We eventually placed grey pipe insulating tubes along the bottom edge to help keep it air-tight-ish. And yes the labels came off, we were leaving them in place during construction to help keep the front and back sides obvious.

Here you can see the bottom seal as well as the ultra moderne and stylish curved corners...

The finished product! You can barely make out the white curved pieces that fit in the gaps at the top of each wall and under the roof. The design is so sleek I almost wish I had time to break out the orange paint and cover the raw wood, so it better blends. However as it ages it will darken and not be so loud (as evidenced but the older vertical piece you can see in the photo above)

Seems the supervisor woke up just in time to inspect our work.

Look how big and spaceous! (and bright)

Because he is always trying to improve upon things Andrew is already critiquing this design. He wishes the roof had been tilted to allow for rain (snow???) to run off. It is completely under the metal roof (this image makes it look like it extends beyond) though so hopefully that won't be too much of an issue.

This design lets in so much more light than the old one! Okay enough admiring it's time to fill it up...

Don't they look happy?

I fear the utilitarian shelving brings down the overall property value though...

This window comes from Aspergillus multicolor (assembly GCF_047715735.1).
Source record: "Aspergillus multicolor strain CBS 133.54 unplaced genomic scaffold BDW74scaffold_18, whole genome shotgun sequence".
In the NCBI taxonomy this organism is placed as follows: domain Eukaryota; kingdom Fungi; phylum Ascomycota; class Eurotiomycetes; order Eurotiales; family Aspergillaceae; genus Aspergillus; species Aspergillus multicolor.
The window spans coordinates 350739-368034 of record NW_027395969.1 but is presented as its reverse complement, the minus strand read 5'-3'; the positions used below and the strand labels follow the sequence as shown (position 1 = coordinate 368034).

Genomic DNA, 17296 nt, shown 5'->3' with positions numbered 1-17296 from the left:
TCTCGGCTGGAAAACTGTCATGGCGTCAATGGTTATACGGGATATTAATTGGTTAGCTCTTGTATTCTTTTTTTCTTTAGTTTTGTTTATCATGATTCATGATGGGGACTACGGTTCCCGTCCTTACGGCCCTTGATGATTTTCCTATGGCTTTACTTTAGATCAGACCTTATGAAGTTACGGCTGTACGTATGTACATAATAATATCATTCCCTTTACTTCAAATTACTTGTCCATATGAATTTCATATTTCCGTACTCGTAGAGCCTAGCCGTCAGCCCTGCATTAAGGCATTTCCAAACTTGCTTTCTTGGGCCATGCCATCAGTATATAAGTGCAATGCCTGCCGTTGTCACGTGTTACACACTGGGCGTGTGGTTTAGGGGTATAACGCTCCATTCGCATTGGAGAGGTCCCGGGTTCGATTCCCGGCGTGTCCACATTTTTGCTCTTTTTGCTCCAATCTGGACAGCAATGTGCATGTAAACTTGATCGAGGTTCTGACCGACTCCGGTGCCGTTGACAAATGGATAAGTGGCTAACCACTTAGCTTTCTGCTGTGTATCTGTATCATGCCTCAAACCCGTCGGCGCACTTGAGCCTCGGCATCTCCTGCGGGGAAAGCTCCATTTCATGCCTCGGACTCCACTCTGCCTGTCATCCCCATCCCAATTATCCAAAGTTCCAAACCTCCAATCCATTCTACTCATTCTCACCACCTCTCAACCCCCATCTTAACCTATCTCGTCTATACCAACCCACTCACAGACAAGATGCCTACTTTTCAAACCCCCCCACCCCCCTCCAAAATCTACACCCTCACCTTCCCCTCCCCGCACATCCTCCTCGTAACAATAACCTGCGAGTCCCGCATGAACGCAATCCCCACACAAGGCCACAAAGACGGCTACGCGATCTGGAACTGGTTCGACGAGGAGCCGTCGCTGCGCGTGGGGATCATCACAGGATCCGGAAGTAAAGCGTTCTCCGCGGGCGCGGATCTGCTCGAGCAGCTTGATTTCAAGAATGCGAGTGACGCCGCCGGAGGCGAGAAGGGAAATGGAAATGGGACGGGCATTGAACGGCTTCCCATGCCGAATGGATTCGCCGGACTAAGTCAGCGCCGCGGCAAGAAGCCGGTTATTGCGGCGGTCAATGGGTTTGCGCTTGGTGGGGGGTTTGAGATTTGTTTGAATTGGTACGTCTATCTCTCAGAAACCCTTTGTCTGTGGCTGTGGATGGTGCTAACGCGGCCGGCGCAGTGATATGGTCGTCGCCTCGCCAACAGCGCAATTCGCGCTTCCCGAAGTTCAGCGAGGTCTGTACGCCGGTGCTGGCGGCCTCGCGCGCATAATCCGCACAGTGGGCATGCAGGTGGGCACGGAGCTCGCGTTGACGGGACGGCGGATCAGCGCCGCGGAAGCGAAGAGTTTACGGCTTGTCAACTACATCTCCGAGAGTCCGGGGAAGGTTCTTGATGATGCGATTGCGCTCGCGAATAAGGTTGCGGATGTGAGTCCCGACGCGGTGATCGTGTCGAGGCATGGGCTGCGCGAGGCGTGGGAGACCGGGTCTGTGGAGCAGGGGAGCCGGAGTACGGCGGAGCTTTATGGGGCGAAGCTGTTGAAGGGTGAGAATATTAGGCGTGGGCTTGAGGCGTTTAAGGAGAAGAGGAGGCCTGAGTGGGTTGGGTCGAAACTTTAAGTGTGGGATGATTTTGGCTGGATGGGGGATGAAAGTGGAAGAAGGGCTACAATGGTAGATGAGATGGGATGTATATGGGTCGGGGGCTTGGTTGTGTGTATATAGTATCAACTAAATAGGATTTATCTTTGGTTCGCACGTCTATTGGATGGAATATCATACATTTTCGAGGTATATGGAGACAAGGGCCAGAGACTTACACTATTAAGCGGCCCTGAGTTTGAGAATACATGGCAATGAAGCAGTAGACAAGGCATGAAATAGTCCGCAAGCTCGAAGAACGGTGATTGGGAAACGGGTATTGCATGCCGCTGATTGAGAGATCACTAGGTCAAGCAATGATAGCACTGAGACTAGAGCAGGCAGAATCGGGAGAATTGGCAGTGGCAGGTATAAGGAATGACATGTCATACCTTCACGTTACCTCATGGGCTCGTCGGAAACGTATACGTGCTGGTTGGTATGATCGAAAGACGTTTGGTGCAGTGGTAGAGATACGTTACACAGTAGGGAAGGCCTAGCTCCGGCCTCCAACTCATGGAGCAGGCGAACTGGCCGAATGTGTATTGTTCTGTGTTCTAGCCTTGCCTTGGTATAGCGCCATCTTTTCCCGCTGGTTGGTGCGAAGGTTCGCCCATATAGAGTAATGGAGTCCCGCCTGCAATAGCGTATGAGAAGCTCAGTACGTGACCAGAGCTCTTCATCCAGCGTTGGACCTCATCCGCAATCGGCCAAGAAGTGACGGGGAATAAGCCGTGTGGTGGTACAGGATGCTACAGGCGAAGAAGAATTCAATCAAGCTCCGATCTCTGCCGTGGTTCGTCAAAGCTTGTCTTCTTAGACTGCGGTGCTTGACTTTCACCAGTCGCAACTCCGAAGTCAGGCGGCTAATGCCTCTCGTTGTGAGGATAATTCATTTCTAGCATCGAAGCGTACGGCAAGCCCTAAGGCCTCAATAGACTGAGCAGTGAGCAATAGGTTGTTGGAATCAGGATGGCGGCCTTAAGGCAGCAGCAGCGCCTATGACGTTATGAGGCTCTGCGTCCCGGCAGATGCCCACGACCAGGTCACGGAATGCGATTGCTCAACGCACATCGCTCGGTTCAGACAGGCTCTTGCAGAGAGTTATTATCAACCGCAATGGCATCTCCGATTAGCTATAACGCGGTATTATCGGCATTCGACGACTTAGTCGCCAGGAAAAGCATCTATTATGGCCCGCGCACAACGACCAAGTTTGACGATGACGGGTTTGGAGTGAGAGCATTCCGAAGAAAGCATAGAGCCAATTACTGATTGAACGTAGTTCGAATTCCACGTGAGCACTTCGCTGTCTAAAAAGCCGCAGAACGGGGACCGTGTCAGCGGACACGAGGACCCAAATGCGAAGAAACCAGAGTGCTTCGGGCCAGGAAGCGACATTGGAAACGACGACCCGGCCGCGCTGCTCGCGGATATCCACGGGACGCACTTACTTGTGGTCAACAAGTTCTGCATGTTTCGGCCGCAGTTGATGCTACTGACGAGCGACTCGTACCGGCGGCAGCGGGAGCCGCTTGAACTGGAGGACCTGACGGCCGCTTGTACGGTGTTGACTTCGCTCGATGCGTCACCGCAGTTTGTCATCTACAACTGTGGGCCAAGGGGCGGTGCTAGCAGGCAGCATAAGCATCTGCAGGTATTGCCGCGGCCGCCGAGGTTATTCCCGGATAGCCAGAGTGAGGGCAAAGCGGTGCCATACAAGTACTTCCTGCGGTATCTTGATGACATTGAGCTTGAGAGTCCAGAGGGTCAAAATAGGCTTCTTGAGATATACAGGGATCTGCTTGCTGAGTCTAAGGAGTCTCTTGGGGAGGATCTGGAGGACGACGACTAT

The three dark grey stripes on the right side (below) are non-residue duct tape we used to seal the panels together. It's a nice dark color (not silver) and blends quite well, when we take it apart in the Spring the tape will pull right off with no sticky stuff left behind. The reason there aren't any stripes on the left is because we ran out of tape, I've since finished the job. Oh and that empty space inside on the left is for a couple of plants I needed Andrews help lifting.

Here's the old design, a photo from it's first year of use. Some of you might notice the plant collection has grown a little over the years too...

This is a definite improvement!

Here are the stragglers, waiting to be tucked in there by the door. They've since been moved in and fit perfectly.

Plus I still have a little extra room to get in there and check on things and water a bit.

Because I don't want to let things like my acacia get too dried out...

There are other benefits to an enclosed space too, like the fact I finally noticed the amazing scent of the Colletia hystrix flowers.

Plants like Mr. Big, my Agave americana 'Variegata' are happy at the prospect of a dry winter.

And I'm hoping plants like the Grevillea 'Superb' I brought home from the Ruth Bancroft Garden will stay just warm enough to live through the winter. Of course things are organized with the plants that need the most heat both nearest the eventual heat source, as well as close to the door - should an emergency evacuation (into the warm house) be required.

I wish I knew what winter holds for us all, but at least my plants have the best possible chance at a cozy few months.

And how lucky am I to have a husband who will spend his limited free time building things to protect the ridiculous quantities of special-needs-plants we've acquired? (very)